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Algoma Eastern Railway Reporting mark: AER

The Algoma Eastern Railway (AER), although run separately from the Algoma Central Railway (ACR), were both owned by the same parent company. The railway began as the Manitoulin & North Shore Railway (M&NS) in 1888.

Like the ACR, the M&NS eventually became part of the Lake Superior Corporation, headed by Francis Clergue. Clergue needed to transport sulphur to his paper mill in Sault Ste. Marie. He also needed sulphur which could be mined in the Sudbury area. He purchased a couple of small mines, the Gertrude Mine, and the Elsie Mine, added a smelter at the Gertrude Mine, and then picked up the charter for the M&NS Railway.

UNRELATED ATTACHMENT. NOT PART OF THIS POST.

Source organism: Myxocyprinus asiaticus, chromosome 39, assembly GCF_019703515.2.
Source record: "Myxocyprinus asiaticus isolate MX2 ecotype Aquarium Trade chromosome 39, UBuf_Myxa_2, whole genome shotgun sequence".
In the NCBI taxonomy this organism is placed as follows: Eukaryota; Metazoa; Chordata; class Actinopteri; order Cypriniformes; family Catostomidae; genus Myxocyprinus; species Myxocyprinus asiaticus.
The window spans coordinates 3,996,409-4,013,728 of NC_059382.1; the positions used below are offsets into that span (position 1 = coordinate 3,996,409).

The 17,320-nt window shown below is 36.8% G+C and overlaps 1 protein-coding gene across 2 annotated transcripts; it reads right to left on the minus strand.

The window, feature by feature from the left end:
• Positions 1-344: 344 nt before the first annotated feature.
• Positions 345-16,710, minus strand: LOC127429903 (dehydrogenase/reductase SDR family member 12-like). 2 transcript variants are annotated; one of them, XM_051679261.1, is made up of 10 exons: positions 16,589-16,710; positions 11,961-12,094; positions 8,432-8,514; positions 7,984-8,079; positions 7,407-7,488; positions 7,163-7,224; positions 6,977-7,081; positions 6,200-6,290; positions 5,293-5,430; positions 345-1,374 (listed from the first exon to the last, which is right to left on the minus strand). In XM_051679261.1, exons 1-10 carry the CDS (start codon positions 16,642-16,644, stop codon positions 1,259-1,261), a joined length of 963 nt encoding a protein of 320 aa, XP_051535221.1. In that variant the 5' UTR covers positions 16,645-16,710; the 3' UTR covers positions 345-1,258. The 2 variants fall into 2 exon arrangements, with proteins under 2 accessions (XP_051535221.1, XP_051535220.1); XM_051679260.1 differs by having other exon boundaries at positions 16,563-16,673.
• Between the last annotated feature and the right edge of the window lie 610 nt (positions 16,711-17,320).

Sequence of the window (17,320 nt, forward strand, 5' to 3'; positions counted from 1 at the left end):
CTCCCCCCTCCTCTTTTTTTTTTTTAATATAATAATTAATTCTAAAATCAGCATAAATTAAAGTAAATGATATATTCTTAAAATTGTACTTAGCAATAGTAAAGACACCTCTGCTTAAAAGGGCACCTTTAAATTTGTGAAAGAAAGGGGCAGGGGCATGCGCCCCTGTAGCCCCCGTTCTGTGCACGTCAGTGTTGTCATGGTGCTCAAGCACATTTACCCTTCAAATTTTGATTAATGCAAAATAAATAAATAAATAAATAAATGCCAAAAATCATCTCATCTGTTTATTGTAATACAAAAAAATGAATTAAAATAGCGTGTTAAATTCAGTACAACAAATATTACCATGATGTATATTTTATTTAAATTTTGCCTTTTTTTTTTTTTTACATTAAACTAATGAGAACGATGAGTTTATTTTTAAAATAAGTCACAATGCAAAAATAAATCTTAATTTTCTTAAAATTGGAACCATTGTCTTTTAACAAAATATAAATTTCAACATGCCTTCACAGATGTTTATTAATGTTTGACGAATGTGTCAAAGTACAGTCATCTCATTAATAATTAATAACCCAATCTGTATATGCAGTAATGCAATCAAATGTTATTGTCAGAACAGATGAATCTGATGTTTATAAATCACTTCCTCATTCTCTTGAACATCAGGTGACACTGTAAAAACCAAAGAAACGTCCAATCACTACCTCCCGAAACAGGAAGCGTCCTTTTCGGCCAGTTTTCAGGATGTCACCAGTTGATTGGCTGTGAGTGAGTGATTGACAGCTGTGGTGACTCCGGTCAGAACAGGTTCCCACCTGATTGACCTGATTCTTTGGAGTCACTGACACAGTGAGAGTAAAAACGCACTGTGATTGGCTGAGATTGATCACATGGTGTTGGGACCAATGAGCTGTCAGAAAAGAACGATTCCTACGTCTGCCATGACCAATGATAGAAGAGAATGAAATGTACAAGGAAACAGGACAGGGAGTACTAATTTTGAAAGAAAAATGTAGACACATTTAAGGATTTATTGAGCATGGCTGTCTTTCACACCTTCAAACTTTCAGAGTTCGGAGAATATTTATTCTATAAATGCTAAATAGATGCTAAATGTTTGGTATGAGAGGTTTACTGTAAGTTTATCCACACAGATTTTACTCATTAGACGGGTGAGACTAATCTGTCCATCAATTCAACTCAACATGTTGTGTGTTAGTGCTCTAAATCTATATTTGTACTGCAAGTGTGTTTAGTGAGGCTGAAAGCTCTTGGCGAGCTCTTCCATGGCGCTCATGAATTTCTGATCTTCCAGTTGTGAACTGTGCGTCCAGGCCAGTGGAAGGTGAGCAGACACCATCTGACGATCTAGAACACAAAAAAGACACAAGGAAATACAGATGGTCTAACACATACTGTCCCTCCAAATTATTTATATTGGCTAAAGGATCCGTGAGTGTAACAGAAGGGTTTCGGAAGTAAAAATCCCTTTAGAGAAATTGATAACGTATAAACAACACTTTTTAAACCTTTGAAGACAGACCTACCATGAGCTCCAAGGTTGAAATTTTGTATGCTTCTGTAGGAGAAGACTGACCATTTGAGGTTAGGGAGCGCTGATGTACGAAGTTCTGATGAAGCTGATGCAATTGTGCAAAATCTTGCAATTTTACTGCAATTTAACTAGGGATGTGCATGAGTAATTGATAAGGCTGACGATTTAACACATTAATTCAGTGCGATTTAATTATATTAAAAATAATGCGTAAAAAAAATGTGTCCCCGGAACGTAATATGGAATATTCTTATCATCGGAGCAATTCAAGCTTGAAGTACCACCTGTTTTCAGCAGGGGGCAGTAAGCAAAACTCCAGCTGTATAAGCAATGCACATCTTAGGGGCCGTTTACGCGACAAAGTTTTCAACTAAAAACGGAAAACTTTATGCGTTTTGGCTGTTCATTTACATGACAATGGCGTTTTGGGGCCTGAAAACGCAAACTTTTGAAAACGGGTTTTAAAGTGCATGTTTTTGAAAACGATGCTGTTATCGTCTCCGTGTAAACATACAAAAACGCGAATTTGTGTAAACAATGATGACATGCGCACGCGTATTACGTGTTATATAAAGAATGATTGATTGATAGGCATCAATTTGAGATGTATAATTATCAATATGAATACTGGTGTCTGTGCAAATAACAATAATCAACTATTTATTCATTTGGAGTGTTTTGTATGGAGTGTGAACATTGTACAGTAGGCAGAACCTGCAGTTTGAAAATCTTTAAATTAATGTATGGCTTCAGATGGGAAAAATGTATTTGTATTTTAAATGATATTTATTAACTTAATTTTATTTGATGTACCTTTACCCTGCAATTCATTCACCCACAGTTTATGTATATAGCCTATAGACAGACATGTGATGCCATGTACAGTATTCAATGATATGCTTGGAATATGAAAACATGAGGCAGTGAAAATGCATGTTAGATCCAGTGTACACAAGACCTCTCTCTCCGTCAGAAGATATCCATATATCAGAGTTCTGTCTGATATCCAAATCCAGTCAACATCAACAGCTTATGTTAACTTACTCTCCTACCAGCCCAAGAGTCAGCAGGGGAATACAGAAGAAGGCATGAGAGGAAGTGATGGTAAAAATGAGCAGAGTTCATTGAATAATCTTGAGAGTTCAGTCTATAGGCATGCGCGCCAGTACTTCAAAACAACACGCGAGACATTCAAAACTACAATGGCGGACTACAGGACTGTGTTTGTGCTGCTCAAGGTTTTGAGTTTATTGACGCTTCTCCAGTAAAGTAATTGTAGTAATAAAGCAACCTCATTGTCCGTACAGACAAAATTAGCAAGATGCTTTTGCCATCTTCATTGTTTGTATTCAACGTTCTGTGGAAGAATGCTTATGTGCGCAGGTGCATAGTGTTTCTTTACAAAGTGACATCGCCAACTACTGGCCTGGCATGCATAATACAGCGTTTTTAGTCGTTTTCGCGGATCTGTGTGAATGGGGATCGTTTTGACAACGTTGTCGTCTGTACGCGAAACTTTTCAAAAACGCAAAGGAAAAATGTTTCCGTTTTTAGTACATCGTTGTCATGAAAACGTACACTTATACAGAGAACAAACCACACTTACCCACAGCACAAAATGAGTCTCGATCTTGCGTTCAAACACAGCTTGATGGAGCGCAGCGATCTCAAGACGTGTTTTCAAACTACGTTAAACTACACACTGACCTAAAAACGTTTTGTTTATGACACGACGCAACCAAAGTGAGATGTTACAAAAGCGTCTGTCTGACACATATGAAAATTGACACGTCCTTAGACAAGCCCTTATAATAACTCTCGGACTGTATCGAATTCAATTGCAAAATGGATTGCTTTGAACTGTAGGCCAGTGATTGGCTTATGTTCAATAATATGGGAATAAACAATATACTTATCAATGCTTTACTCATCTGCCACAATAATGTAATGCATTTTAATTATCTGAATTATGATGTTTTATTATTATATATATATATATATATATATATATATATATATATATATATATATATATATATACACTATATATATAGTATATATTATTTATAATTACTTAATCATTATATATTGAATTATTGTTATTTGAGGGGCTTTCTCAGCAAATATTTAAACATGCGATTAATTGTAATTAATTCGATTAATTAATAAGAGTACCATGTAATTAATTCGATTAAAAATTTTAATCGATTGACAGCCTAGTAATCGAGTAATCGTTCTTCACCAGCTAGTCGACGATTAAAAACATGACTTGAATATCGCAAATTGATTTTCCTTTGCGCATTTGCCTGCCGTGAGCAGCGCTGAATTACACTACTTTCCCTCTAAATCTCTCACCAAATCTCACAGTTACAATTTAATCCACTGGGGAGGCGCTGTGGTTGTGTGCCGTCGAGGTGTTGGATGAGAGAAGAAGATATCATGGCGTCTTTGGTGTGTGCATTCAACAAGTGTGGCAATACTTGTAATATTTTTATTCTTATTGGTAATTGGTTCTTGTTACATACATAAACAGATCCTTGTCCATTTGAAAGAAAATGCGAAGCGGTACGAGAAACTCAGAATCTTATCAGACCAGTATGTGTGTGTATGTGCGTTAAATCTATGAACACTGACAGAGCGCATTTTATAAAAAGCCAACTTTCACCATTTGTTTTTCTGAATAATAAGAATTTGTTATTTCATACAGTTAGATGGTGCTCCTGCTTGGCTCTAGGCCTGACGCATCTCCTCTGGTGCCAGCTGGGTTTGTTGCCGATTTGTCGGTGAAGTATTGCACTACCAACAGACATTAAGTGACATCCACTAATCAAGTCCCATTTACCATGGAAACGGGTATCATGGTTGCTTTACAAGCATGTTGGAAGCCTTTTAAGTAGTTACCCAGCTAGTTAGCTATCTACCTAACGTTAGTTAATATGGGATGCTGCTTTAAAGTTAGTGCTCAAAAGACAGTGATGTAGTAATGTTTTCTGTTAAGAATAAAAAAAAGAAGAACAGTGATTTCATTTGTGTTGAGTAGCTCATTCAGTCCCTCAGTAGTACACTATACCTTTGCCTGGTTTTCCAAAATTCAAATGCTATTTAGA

Between 1900 and 1903, the railway began expanding to other mines in the area. Although Clergue's empire collapsed in 1903, there was still a considerable amount of business from the surrounding mines so the railway was able to carry on. In 1911 it was renamed Algoma Eastern Railway. Construction continued until 1913 when it reached Little Current.

In 1930 the AER was leased by the Canadian Pacific Railway (CPR) which maintained operations for a number of years. Due to financial pressures, along with the collapse of numerous industries during the depression, the CPR gradually began to abandon the line in the mid 1930s. As well the CPR ran a number of parallel lines in the same area so it made little sense to continue with both.

The AER was fully absorbed into the CPR in 1958. The last passenger run to Little Current was in 1963.